Poczta Polska: A unique stamp commemorating the 30th anniversary of the withdrawal of Soviet troops from Poland
Sunday, 17 September, 2023
This year we are celebrating the 30th anniversary of the final withdrawal of Soviet troops from Poland. Poczta Polska issued a special commemorative stamp to commemorate this event.
The stamp shows railway wagons transporting Soviet military vehicles. Along the lower edge of the stamp is the inscription: Poland and a value designation: PLN 4.60, and in the left-hand corner the inscription reads: 30th anniversary of the withdrawal of Soviet troops from Poland. The stamp was printed in an edition of 120,000 pieces. The applicant for the issue was Tomasz Zdzikot, the then president of Poczta Polska.
– This is a unique moment in our history that symbolizes the country's freedom, sovereignty and independence. For Poland, this is a moment related to history, but also to our national identity - the country has regained full control over its territory and the fate of its citizens. It was thanks to the determination and courage of the nation that this significant success in Polish history was achieved. I would like this stamp to express our respect for all those who contributed to the liberation of Poland from foreign influence. Let this publication become a symbol of unity, patriotism and readiness to defend our values - said Krzysztof Falkowski, President of the Management Board of Poczta Polska.
– The anniversary of the Soviet troops leaving Legnica is a moment full of symbolism for our homeland. Poland's history is full of moments of trials and triumphs on the way to full sovereignty and independence. Dolny Śląsk, the Copper belt and Legnica remember perfectly the events of 30 years ago. The stamp issued today highlights their importance to past and future generations of Poles. We remember and will continue to remember September 1993, not to look back, but to continue our efforts and activities to build a Poland that is secure both economically and militarily. Especially now, when the war drama is taking place behind our eastern border, in Ukraine, said Tomasz Zdzikot, president of the management board of KGHM Polska Miedź S.A. The copper company in Legnica has its oldest branch, the Legnica Copper Smelter. The plant celebrates its 70th anniversary this year.
The 30th anniversary of the withdrawal of Soviet troops from Poland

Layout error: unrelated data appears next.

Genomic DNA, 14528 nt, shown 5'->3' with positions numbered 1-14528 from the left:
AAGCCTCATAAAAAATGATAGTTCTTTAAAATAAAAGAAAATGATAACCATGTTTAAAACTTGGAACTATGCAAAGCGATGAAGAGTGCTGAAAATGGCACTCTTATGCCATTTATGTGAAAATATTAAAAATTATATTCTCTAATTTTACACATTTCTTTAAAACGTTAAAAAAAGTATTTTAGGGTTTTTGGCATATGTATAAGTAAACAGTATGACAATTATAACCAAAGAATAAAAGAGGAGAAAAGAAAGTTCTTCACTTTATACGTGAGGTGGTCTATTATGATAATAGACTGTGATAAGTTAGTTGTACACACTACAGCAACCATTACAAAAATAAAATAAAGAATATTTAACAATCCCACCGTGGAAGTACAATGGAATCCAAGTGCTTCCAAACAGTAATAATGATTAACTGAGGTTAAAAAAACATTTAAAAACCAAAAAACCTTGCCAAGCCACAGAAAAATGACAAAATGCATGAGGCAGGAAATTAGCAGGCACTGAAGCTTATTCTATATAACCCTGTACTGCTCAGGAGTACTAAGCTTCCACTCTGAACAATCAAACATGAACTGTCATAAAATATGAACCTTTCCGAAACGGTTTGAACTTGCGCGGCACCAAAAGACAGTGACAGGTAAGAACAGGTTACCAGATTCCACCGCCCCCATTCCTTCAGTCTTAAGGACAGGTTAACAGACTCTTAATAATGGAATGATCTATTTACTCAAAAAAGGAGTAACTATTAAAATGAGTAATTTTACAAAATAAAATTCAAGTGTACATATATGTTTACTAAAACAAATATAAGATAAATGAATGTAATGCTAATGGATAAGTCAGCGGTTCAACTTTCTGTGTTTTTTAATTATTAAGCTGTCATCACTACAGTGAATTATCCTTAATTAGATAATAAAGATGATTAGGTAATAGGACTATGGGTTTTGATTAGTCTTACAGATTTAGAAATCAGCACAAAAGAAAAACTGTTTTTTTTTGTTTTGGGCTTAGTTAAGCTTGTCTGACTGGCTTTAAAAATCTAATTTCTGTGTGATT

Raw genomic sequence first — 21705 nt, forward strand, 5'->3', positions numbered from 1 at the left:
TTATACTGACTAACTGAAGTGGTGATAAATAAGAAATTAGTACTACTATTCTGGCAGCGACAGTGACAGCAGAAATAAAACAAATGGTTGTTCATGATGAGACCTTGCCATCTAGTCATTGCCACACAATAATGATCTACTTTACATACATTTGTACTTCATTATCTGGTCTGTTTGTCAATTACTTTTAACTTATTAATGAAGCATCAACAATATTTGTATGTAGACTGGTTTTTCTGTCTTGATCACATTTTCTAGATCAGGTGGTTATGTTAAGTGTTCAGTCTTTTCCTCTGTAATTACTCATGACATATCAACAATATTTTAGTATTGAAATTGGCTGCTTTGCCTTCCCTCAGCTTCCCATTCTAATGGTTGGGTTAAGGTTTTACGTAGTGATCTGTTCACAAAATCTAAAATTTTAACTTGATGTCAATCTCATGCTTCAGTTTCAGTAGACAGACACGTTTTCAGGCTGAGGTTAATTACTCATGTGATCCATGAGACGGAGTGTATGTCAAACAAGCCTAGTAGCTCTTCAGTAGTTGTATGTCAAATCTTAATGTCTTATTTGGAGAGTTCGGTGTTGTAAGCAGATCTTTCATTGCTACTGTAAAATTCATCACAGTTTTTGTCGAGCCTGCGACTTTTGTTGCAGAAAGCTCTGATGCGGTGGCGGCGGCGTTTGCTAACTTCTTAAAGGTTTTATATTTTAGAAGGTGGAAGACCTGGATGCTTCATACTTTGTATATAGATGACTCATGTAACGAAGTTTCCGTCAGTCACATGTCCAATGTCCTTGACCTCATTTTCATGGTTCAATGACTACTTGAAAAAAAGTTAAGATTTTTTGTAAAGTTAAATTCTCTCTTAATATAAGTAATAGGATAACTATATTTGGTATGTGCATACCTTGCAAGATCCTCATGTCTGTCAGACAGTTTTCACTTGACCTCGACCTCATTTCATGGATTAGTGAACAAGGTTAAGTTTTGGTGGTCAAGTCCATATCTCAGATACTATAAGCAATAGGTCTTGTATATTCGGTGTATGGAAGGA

Since the end of the Second World War, tens of thousands of Soviet Army soldiers were still stationed on Polish territory for a long time, forming the so-called Northern Army Group. Their units were stationed in more than 70 towns and their headquarters were located in Legnica. It is worth remembering that these troops took an active part in fighting the Polish independence underground, i.e. the Żołnierze Wyklęci (Cursed Soldiers), from the very beginning. For the first 10 years, their stay in Poland was solely the result of a decision made by Stalin. It was not until 1956 that an agreement was signed in Warsaw, giving legal status to the Soviet troops that were to be 'temporarily stationed in Poland'. During their presence, which lasted nearly half a century, more than 600 Polish citizens died as a result of traffic accidents and accidental or intentional gunshots.
The first troops left the territory of Poland as early as April 1991. More than a year later, a 'protocol on the settlement of property, financial and other matters related to the withdrawal of troops of the Russian Federation from the territory of Poland' was signed. Pursuant to it, the Russians withdrew all combat units by October 1992, and on September 17, 1993, the last of their units. A day later, the last group of Russian officers left the Eastern Railway Station in Warsaw.
Losses after the withdrawal of Soviet troops
Soldiers of the Northern Army Group, leaving the territory of Poland, plundered and devastated huge property. The costs of reclamation of the environment degraded by the Russians amounted to over PLN 5 billion. Another PLN 6 billion are losses directly related to Northern Army Group's stay in Poland.
Indeed, the Soviets used a total of 70,000 hectares of land, 60,000 of which were used as training grounds, equipped with 13 airfields. Over 64 km of railway sidings and 3 km of quays in the two harbour basins were also at the disposal of the Russians. They also leased 1,200 residential buildings and approximately 2.5 thousand barrack buildings.
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